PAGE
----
Gloom goes out the win­dow as house prices lift

De­spite pes­simistic fore­casts, ask­ing fig­ures last month hit a record, but is the property mini­boom built on straw?

The Daily Telegraph - Business - - Business - MELISSA LAWFORD

On the sur­face, it looks like Bri­tain’s post­coro­n­avirus house price crash has been can­celled. The state of the hous­ing mar­ket is sur­real. Un­em­ploy­ment is spik­ing and the na­tion is head­ing into what the Bank of Eng­land ex­pects to be the worst eco­nomic slump in 300 years.

Yet ask­ing prices in July hit a new record high ac­cord­ing to property web­site Right­move, agents are re­port­ing an un­prece­dented surge of buy­ers post-lock­down and sev­eral an­a­lysts have up­graded their price fore­casts in the wake of Chan­cel­lor Rishi Su­nak’s stamp duty hol­i­day.

Deutsche Bank’s fore­cast in April of a house price drop of 20pc does not marry up with what is hap­pen­ing on the ground right now. But the same prob­lems are still on the hori­zon – mort­gage hol­i­days and the fur­lough scheme will end in Oc­to­ber and the boost from the stamp duty hol­i­day will not last.

So are we just post­pon­ing the in­evitable?

A sum­mer boom is ahead

The Bri­tish property mar­ket is in a buy­ing frenzy. Richard Don­nell, of property web­site Zoopla, said the num­ber of newly agreed sales in Bri­tain was 20pc higher than the pre-Covid level, which in turn was al­ready up sig­nif­i­cantly on 2019 ac­tiv­ity lev­els.

Last week, buyer de­mand (mea­sured by in­quiries on spe­cific prop­er­ties) in Scot­land and Wales was al­most double the March bench­mark. De­mand in Lon­don and the rest of Eng­land was up 40pc and 52pc re­spec­tively.

As the sales agreed to­day con­vert into com­pleted trans­ac­tions be­tween Septem­ber and Novem­ber, recorded prices will likely rise, said Mr Don­nell. Anal­y­sis of con­veyanc­ing forms com­pleted in June pro­jected that house sale prices in Septem­ber would rise by 1.9pc, ac­cord­ing to Real­ly­mov­ing, a home mov­ing ser­vices web­site.

The short-term growth will some­what coun­ter­act the falls recorded dur­ing lock­down and those an­tic­i­pated at the end of the year.

Re­search firm Cap­i­tal Eco­nomics has changed its price fore­cast from a 4pc fall to a 3.5pc fall in 2020.

The ac­tiv­ity will con­tinue. The Cen­tre for Eco­nomics and Busi­ness Re­search, a con­sul­tancy, has fore­cast that the stamp duty hol­i­day sav­ings will trig­ger a 6pc rise in trans­ac­tions, equiv­a­lent to 41,000 ex­tra pur­chases.

An ad­di­tional 60,000 sales will be brought for­ward from later in the year – mean­ing there will be more than 100,000 ex­tra trans­ac­tions be­fore

March 31.

The surge can’t last

There could be a nasty twist. Like Cap­i­tal Eco­nomics, CEBR up­graded its 2020 price fore­cast from -8.7pc to -5pc af­ter the stamp duty an­nounce­ment. But it has down­graded its out­look for 2021: from price growth of 1.4pc to a drop of 10.6pc.

Kay Neufeld, of CEBR, said: “There is a big cliff edge wait­ing in the au­tumn.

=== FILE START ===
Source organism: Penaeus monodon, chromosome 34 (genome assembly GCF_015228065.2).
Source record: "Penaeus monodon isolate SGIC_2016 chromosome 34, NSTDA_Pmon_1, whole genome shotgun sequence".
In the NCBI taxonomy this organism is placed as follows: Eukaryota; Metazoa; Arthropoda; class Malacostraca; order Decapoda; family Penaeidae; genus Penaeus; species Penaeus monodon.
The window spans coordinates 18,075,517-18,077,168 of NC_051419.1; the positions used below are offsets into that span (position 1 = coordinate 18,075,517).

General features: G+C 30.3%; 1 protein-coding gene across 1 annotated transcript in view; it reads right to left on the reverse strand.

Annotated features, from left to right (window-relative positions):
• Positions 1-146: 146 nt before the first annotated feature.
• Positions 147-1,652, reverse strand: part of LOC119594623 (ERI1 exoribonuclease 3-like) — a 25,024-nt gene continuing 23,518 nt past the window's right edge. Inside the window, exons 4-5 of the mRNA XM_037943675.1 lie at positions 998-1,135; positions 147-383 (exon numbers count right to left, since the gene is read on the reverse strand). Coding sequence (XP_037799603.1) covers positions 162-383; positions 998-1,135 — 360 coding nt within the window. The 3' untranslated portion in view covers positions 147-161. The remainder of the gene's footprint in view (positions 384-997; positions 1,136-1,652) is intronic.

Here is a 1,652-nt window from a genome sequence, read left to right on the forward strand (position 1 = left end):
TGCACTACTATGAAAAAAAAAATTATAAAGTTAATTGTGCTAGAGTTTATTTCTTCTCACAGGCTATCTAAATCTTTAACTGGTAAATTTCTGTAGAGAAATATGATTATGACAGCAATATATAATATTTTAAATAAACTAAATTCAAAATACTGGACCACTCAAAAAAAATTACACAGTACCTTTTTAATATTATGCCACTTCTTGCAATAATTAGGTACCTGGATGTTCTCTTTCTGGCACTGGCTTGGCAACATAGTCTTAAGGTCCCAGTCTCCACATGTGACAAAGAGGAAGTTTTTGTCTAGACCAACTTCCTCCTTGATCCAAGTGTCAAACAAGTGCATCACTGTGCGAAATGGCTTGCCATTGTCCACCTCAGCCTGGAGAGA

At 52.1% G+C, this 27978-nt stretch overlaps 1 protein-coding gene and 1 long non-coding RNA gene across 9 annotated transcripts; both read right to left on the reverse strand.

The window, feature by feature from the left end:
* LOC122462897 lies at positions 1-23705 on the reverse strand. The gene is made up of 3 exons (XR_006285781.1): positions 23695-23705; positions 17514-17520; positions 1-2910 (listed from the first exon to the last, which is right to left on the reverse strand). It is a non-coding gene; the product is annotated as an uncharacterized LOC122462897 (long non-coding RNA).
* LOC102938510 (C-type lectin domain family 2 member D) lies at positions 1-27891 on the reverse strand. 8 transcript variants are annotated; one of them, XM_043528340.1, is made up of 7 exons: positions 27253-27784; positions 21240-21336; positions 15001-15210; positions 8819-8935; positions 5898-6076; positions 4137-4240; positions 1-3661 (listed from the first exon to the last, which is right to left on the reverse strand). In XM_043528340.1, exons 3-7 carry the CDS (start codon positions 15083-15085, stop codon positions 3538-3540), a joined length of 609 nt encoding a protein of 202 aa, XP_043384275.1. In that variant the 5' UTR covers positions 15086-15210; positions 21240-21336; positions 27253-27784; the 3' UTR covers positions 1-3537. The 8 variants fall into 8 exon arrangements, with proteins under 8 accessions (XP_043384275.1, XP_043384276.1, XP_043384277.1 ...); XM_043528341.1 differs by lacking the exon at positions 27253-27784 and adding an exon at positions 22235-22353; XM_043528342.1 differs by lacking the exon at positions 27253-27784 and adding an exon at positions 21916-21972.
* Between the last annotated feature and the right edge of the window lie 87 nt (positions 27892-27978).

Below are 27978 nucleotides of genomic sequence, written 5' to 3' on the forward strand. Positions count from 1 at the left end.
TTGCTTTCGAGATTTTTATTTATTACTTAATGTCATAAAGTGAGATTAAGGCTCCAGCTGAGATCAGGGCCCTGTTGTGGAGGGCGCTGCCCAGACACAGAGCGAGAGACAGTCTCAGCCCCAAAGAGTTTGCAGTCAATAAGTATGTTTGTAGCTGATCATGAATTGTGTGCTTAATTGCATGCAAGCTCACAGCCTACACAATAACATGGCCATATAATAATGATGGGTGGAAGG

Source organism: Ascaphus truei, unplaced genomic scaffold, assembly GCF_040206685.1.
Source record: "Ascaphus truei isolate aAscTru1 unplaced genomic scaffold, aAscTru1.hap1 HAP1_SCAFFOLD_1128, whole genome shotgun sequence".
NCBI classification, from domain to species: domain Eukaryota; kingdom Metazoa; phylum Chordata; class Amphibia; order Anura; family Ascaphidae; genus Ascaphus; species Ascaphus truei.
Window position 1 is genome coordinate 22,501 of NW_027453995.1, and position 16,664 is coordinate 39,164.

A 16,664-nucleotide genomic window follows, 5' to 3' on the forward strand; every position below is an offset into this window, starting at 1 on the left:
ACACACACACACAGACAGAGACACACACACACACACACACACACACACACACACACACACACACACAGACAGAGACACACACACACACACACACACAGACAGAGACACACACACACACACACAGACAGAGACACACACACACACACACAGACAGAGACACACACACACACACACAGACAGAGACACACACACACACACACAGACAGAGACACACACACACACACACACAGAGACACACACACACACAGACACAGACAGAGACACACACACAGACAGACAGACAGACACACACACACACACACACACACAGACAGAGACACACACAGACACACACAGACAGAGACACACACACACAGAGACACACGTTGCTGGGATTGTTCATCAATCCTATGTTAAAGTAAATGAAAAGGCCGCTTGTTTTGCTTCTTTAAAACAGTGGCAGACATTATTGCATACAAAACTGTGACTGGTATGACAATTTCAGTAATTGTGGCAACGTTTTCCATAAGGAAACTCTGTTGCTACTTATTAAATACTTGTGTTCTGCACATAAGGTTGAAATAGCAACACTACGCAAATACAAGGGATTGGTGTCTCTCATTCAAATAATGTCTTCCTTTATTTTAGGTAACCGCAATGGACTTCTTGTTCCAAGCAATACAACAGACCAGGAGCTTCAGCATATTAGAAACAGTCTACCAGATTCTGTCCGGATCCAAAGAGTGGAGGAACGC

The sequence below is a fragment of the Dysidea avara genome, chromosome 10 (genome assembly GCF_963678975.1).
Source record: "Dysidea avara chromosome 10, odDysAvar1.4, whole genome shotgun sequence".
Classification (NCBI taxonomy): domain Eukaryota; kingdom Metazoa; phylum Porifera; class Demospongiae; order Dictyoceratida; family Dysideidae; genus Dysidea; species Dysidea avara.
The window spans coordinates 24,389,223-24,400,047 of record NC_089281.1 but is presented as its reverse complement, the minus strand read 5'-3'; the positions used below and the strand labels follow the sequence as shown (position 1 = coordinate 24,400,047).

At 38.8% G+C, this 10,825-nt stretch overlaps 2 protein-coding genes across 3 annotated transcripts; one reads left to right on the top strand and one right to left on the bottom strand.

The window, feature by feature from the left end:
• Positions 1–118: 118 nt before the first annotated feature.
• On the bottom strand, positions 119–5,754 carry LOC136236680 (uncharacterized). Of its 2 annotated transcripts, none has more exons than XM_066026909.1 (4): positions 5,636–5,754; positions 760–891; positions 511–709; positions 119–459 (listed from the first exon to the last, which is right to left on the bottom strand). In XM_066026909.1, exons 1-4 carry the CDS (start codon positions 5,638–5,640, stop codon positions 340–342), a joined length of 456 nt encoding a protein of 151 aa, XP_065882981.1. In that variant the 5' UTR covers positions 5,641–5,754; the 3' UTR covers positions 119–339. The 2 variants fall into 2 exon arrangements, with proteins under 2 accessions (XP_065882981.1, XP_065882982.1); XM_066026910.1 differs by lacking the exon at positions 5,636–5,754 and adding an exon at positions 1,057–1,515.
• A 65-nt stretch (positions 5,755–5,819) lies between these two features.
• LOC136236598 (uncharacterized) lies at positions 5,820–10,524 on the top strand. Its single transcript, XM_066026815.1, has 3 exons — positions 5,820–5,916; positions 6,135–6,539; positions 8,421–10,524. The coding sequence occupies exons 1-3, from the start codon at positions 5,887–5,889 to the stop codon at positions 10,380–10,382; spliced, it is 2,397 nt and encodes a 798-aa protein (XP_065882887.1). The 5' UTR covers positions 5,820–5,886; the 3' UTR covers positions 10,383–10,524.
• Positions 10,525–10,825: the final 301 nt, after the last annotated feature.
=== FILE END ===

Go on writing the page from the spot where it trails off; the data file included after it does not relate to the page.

“When coro­n­avirus hit, it was clear that there would be a mas­sive hit to con­sumer confidence and spend­ing.

“We know that it is go­ing to come, but due to the Govern­ment mea­sures we are wit­ness­ing a de­lay.”

Mr Don­nell said: “Our ex­pec­ta­tion is that de­mand will weaken later in the year, which will im­pact sales vol­umes and re­duce the up­ward pres­sure on prices.

“Any price falls will ma­te­ri­alise in 2021 rather than 2020.”

Val­ues will start to rise at the end of 2021, CEBR pre­dicted. But the “V-shape” re­cov­ery model is out of the win­dow. It ex­pects house prices to stay be­low their pre-coro­n­avirus level un­til 2023. mort­gaged home­own­ers. Now, lenders have re­ported that only a rel­a­tively small share of home­own­ers have re­quested ex­ten­sions: 16pc of those at NatWest and the Royal Bank of Scot­land, and 20pc at Na­tion­wide.

But even if only a fifth of 1.9m home­own­ers were to be­come forced sell­ers as soon as the scheme ended, that would mean a wave of 380,000 homes com­ing to mar­ket at once. That is the equiv­a­lent of a third of the to­tal num­ber of property trans­ac­tions in the last tax year and half the num­ber in the year following the fi­nan­cial cri­sis. “It would have a very quick ef­fect once these homes come onto the mar­ket,” said Mr Neufeld. “In a cou­ple of months af­ter people start to de­fault on their mort­gages, we will see an ef­fect on prices.”

Some prospects look better than be­fore

How­ever Hansen Lu, of Cap­i­tal Eco­nomics, said that even when the in­dus­try-wide mort­gage scheme ends, reg­u­la­tory changes mean that lenders’ own in­ter­nal for­bear­ance pro­ce­dures will be more gen­er­ous than a decade ago.

Credit avail­abil­ity is also im­prov­ing. When lenders with­drew low de­posit mort­gages en masse, they sparked fears of fur­ther price drops. En­try-level buy­ers are es­sen­tial for main­tain­ing house prices.

If no­body can buy at the bot­tom of the chain, there is no cush­ion for house price falls. But now, in the wake of the stamp duty hol­i­day an­nounce­ment sev­eral lenders in­clud­ing Na­tion­wide, Plat­form (part of The Co-op), Coven­try Build­ing So­ci­ety and Metrobank are of­fer­ing 10pc de­posit mort­gages again – though 5pc de­posit mort­gages are still nowhere to be seen.

“The prob­a­bil­ity of a crash has fallen sig­nif­i­cantly,” said Mr Lu.

‘In a cou­ple of months af­ter people start to de­fault on their mort­gages, we will see an ef­fect on prices’

Newspapers in English

Newspapers from UK

© PressReader. All rights reserved.